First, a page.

The study that this group carried out on the facial phenotype should be recognized and acknowledged. Although still unpublished, also other and more common Ehlers-Danlos syndrome variants seem to have a subtle facial phenotype. Therefore, it is not excluded that, in the future, similar studies will be carried out also for these variants. In the meanwhile, emphasizing the facial phenotype of SLC39A13-related phenotype is surely useful for rising the attention on this potentially neglected condition. Nevertheless, proposing to list this condition in a third nosology could be too premature, or, at least, could raise more confusion around such a still incompletely defined condition.

Author Response

Dear Reviewer, 

 

Thank you for your input and suggestion.

We fully agree and have inserted a sentence.

 

Kind regards,


Camille Kumps

Reviewer 2 Report

The authors report on 4 novel patients with an exceedingly rare disorder and provide follow up information on 2 originally reported cases. The authors are experts in the field and are well suited to assess this connective tissue and skeletal disorder. The authors stress that the presentation resembles more a syndrome (with short stature; oligodontia; distinctive facial features) than a connective tissue disorder. In this context, the distinctive facial features, identifiable through AI tools, could provide a useful diagnostic suggestion. The characteristic urinary collagen crosslink derivates could further support such a diagnostic consideration. Thus, the diagnosis could be identified in resource poor countries where exome analysis is not typically available.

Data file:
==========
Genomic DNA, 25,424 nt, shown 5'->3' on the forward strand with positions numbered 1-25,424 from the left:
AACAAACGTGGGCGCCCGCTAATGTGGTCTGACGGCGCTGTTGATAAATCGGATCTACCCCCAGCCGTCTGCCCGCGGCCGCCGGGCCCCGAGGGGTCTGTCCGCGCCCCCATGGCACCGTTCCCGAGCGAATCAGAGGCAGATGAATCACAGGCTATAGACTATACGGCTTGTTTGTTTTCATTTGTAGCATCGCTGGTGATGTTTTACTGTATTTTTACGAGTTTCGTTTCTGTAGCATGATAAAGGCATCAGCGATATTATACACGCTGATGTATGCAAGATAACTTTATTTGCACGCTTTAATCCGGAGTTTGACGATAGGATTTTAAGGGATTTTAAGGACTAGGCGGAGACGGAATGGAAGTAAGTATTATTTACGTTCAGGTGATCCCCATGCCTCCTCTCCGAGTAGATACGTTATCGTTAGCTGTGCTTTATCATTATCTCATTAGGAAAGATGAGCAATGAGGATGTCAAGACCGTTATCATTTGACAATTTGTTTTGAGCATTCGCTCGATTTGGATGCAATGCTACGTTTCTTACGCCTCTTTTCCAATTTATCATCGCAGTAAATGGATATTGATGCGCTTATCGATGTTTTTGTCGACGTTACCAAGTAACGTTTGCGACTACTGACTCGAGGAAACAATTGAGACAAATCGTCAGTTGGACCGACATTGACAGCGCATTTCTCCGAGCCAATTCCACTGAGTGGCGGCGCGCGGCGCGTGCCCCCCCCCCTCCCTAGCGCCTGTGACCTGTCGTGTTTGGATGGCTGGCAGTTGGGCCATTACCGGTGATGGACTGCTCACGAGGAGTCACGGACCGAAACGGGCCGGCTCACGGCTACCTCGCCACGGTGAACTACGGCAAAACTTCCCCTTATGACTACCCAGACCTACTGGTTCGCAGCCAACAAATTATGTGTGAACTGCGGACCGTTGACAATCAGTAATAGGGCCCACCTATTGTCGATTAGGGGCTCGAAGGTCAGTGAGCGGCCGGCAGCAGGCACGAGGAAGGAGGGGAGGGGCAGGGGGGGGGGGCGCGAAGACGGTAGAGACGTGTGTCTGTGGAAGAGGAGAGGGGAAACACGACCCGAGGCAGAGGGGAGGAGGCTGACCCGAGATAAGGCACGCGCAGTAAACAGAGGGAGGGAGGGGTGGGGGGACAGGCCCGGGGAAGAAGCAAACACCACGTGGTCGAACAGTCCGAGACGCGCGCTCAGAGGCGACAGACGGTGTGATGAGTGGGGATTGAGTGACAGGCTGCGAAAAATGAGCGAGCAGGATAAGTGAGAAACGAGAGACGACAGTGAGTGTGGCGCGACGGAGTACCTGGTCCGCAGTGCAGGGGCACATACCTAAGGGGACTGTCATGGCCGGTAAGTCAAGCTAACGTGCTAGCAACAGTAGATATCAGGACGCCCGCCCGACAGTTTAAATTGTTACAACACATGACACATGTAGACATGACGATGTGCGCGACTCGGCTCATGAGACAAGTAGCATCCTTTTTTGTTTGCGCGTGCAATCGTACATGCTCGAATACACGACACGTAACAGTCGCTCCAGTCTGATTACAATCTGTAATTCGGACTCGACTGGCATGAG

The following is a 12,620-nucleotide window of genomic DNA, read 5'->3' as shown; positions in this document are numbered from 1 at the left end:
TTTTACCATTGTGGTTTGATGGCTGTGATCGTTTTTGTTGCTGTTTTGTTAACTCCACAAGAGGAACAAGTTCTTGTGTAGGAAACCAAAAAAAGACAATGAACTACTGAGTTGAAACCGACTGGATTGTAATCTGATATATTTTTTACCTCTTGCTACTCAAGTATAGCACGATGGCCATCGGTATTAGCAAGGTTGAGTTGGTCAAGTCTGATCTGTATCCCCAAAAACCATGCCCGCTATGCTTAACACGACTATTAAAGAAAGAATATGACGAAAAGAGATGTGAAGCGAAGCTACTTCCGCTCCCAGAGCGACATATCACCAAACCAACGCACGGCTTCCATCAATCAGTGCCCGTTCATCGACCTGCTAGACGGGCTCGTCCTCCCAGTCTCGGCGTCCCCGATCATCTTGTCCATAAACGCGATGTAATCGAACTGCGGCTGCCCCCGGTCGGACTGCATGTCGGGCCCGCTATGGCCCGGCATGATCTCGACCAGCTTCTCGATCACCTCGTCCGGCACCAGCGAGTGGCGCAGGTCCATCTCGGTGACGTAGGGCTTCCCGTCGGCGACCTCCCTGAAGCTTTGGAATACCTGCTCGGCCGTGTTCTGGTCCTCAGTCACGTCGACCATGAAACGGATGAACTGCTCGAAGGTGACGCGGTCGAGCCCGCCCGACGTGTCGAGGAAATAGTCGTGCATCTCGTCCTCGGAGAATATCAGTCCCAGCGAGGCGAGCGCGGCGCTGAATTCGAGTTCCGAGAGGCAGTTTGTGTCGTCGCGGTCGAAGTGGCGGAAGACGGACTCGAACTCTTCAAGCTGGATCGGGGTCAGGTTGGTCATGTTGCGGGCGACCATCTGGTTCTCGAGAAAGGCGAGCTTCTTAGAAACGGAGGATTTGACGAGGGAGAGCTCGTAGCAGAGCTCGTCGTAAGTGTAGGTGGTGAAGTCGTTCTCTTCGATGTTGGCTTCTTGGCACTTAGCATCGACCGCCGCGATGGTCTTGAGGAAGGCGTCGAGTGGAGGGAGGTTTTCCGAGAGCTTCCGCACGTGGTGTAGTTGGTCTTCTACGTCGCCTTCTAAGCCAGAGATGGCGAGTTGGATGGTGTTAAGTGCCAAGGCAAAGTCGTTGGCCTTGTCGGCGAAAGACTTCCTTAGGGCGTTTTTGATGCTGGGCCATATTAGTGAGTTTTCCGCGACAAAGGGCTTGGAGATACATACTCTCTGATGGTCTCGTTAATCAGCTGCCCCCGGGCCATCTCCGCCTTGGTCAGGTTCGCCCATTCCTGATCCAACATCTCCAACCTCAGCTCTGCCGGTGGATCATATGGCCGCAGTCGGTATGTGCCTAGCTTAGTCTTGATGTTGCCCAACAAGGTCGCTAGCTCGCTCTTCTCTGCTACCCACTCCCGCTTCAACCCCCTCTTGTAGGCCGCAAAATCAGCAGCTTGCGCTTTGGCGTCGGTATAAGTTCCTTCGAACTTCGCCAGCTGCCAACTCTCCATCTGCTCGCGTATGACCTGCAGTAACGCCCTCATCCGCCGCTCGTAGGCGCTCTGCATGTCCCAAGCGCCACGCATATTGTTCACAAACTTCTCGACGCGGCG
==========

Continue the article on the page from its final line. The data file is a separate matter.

Specific recommendations:

  • title: change to "....: Insights from four novel patients and follow up on two original cases"
  • abstract: omit the term "so far". This is implied. Remove this term throughout the manuscript.
  • abstract: edit the last sentence, the term "gene panels" does not need to be repeated. Omit the last semicolon and make a new sentence: "This approach may result in more efficient diagnosis."
  • page 2, line 47: "some of which" is poor grammar. Would change this to "...disorders including some skeletal dysplasias"
  • page 2 line 50: Omit the term "gene" after the gene name in italics. This is implied. Should be removed throughout the manuscript.
  • page 2 line 70: remove the term "subsequent", this is implied in "following the initial eight affected individuals".
  • page 2 line 79:change "within a diagnostic itinerary"  to "for diagnostic purposes" and omit "for diagnostic testing" at the end of the sentence.
  • page 3 line 92: provide a reference or website for the Face2Gene Research app.
  • page 3 line 102: Fig. 2 is the first figure mentioned in the text. This should be then be Fig. 1.
  • page 4 line 177: providing SD for growth parameters is helpful. The authors should decide whether they use SD or centiles. Indicating "P3-10" is unclear, at least this should be explained as "centiles", ideally with a reference as to which curves were used (WHO?). Preferably, all measurements throughout the manuscript should use the same reference, either SD or centiles.
  • page 5 line 187: The sentence "would put her as being 10 years old, however ..." needs editing. Suggest: "Based on her date of birth declared at immigration, she would be 10 years old. However, we doubt the accuracy of this date and suspect that she is older than the stated age."
  • Legend Fig. 1: use the term "radiograph", not "Xray".